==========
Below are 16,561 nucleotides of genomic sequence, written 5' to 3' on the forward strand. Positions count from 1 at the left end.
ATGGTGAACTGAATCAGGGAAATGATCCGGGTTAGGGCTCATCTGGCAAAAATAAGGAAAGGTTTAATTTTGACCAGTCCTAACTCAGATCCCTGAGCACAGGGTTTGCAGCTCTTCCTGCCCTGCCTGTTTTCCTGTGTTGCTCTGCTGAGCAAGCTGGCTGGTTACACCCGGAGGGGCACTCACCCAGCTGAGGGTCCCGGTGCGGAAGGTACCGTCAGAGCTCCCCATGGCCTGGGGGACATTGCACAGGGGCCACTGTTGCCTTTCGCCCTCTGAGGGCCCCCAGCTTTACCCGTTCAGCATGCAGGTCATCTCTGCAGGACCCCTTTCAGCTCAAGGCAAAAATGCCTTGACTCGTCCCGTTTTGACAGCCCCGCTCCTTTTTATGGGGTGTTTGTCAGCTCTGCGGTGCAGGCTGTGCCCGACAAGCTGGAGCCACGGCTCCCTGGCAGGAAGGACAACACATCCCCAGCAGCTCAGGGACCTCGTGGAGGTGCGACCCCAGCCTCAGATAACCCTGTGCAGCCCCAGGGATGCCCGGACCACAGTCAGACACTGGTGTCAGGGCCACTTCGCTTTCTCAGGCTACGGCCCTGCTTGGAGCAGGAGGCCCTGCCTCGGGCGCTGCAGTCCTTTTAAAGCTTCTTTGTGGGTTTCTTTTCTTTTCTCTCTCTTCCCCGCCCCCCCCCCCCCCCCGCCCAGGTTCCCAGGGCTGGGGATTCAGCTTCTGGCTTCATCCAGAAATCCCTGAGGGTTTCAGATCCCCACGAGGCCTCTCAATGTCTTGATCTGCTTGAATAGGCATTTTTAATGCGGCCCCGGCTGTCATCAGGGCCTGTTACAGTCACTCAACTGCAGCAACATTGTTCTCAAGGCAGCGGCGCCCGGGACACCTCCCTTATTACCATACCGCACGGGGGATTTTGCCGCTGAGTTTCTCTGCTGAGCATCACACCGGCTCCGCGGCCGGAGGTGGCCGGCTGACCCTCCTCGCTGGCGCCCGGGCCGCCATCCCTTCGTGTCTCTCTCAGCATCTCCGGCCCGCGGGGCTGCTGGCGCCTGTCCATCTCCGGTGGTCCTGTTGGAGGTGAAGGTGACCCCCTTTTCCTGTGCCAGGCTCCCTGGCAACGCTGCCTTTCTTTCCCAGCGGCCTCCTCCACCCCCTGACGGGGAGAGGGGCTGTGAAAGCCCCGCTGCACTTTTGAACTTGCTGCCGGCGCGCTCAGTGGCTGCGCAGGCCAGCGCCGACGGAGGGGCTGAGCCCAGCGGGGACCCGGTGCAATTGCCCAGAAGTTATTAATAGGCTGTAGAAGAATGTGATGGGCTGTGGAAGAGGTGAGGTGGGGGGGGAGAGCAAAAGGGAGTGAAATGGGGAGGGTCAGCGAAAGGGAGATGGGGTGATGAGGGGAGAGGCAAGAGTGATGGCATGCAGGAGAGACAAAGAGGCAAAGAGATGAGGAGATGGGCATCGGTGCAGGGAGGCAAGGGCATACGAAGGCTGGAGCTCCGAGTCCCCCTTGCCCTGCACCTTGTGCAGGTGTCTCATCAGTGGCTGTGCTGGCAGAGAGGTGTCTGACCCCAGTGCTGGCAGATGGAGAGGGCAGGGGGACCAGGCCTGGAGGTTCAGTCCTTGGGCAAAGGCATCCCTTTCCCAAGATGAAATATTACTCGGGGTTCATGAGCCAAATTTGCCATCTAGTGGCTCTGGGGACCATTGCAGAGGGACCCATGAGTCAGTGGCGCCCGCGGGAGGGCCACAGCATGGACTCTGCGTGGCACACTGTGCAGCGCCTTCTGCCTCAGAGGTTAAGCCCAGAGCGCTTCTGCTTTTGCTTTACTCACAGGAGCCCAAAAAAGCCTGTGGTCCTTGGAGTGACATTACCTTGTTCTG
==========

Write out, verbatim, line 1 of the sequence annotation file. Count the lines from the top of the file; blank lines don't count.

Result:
Below are 16,561 nucleotides of genomic sequence, written 5' to 3' on the forward strand. Positions count from 1 at the left end.